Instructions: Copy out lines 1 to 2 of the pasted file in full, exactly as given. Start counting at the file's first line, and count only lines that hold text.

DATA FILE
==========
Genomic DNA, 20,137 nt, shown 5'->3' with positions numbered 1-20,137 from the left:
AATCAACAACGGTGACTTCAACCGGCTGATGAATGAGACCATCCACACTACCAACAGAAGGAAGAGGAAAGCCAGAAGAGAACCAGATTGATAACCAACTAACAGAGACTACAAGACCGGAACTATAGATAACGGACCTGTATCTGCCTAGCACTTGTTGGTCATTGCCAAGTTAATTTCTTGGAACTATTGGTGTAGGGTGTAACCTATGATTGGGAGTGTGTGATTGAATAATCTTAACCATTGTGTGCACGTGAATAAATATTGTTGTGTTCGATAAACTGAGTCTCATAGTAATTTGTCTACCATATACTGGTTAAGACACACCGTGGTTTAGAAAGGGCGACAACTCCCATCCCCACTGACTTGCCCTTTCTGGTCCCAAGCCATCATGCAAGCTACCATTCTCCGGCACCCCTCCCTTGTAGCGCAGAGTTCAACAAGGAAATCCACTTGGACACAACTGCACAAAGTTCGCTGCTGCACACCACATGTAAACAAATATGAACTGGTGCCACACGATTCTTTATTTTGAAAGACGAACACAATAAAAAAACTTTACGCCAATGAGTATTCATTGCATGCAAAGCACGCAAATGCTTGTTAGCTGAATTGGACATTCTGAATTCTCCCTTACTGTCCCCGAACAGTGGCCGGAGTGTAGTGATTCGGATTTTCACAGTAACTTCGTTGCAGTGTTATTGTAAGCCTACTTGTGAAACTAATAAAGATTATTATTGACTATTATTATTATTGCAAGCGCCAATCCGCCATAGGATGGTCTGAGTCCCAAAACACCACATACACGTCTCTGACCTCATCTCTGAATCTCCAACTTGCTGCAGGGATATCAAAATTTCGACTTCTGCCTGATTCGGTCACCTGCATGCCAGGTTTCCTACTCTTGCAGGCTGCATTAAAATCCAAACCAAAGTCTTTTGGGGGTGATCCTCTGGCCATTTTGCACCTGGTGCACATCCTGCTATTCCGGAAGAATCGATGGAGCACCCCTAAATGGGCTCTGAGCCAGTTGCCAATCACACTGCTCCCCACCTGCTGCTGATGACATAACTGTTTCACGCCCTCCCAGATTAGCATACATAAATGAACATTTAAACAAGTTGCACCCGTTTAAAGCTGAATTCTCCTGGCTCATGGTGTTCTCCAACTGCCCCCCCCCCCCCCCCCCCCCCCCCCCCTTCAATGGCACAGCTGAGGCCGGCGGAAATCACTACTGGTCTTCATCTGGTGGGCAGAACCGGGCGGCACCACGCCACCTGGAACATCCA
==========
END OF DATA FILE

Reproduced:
Genomic DNA, 20,137 nt, shown 5'->3' with positions numbered 1-20,137 from the left:
AATCAACAACGGTGACTTCAACCGGCTGATGAATGAGACCATCCACACTACCAACAGAAGGAAGAGGAAAGCCAGAAGAGAACCAGATTGATAACCAACTAACAGAGACTACAAGACCGGAACTATAGATAACGGACCTGTATCTGCCTAGCACTTGTTGGTCATTGCCAAGTTAATTTCTTGGAACTATTGGTGTAGGGTGTAACCTATGATTGGGAGTGTGTGATTGAATAATCTTAACCATTGTGTGCACGTGAATAAATATTGTTGTGTTCGATAAACTGAGTCTCATAGTAATTTGTCTACCATATACTGGTTAAGACACACCGTGGTTTAGAAAGGGCGACAACTCCCATCCCCACTGACTTGCCCTTTCTGGTCCCAAGCCATCATGCAAGCTACCATTCTCCGGCACCCCTCCCTTGTAGCGCAGAGTTCAACAAGGAAATCCACTTGGACACAACTGCACAAAGTTCGCTGCTGCACACCACATGTAAACAAATATGAACTGGTGCCACACGATTCTTTATTTTGAAAGACGAACACAATAAAAAAACTTTACGCCAATGAGTATTCATTGCATGCAAAGCACGCAAATGCTTGTTAGCTGAATTGGACATTCTGAATTCTCCCTTACTGTCCCCGAACAGTGGCCGGAGTGTAGTGATTCGGATTTTCACAGTAACTTCGTTGCAGTGTTATTGTAAGCCTACTTGTGAAACTAATAAAGATTATTATTGACTATTATTATTATTGCAAGCGCCAATCCGCCATAGGATGGTCTGAGTCCCAAAACACCACATACACGTCTCTGACCTCATCTCTGAATCTCCAACTTGCTGCAGGGATATCAAAATTTCGACTTCTGCCTGATTCGGTCACCTGCATGCCAGGTTTCCTACTCTTGCAGGCTGCATTAAAATCCAAACCAAAGTCTTTTGGGGGTGATCCTCTGGCCATTTTGCACCTGGTGCACATCCTGCTATTCCGGAAGAATCGATGGAGCACCCCTAAATGGGCTCTGAGCCAGTTGCCAATCACACTGCTCCCCACCTGCTGCTGATGACATAACTGTTTCACGCCCTCCCAGATTAGCATACATAAATGAACATTTAAACAAGTTGCACCCGTTTAAAGCTGAATTCTCCTGGCTCATGGTGTTCTCCAACTGCCCCCCCCCCCCCCCCCCCCCCCCCCCCTTCAATGGCACAGCTGAGGCCGGCGGAAATCACTACTGGTCTTCATCTGGTGGGCAGAACCGGGCGGCACCACGCCACCTGGAACATCCA